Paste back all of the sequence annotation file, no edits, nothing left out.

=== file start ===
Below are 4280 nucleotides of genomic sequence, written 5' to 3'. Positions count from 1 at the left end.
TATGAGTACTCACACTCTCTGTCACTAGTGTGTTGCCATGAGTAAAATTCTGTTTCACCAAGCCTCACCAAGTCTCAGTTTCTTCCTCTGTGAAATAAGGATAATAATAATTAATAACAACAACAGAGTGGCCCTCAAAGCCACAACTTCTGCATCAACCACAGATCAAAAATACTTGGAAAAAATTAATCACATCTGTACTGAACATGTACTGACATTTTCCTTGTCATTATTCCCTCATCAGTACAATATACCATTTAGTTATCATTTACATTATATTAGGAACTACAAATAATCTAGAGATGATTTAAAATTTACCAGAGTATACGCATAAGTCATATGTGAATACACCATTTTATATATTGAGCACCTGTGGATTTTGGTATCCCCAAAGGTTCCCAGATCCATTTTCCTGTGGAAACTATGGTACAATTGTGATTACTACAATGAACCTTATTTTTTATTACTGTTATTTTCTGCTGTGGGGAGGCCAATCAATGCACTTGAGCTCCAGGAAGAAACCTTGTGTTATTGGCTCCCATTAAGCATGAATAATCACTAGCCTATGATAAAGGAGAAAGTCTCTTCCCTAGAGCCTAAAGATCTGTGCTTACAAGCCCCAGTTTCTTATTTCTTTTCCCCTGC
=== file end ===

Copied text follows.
Below are 4280 nucleotides of genomic sequence, written 5' to 3'. Positions count from 1 at the left end.
TATGAGTACTCACACTCTCTGTCACTAGTGTGTTGCCATGAGTAAAATTCTGTTTCACCAAGCCTCACCAAGTCTCAGTTTCTTCCTCTGTGAAATAAGGATAATAATAATTAATAACAACAACAGAGTGGCCCTCAAAGCCACAACTTCTGCATCAACCACAGATCAAAAATACTTGGAAAAAATTAATCACATCTGTACTGAACATGTACTGACATTTTCCTTGTCATTATTCCCTCATCAGTACAATATACCATTTAGTTATCATTTACATTATATTAGGAACTACAAATAATCTAGAGATGATTTAAAATTTACCAGAGTATACGCATAAGTCATATGTGAATACACCATTTTATATATTGAGCACCTGTGGATTTTGGTATCCCCAAAGGTTCCCAGATCCATTTTCCTGTGGAAACTATGGTACAATTGTGATTACTACAATGAACCTTATTTTTTATTACTGTTATTTTCTGCTGTGGGGAGGCCAATCAATGCACTTGAGCTCCAGGAAGAAACCTTGTGTTATTGGCTCCCATTAAGCATGAATAATCACTAGCCTATGATAAAGGAGAAAGTCTCTTCCCTAGAGCCTAAAGATCTGTGCTTACAAGCCCCAGTTTCTTATTTCTTTTCCCCTGC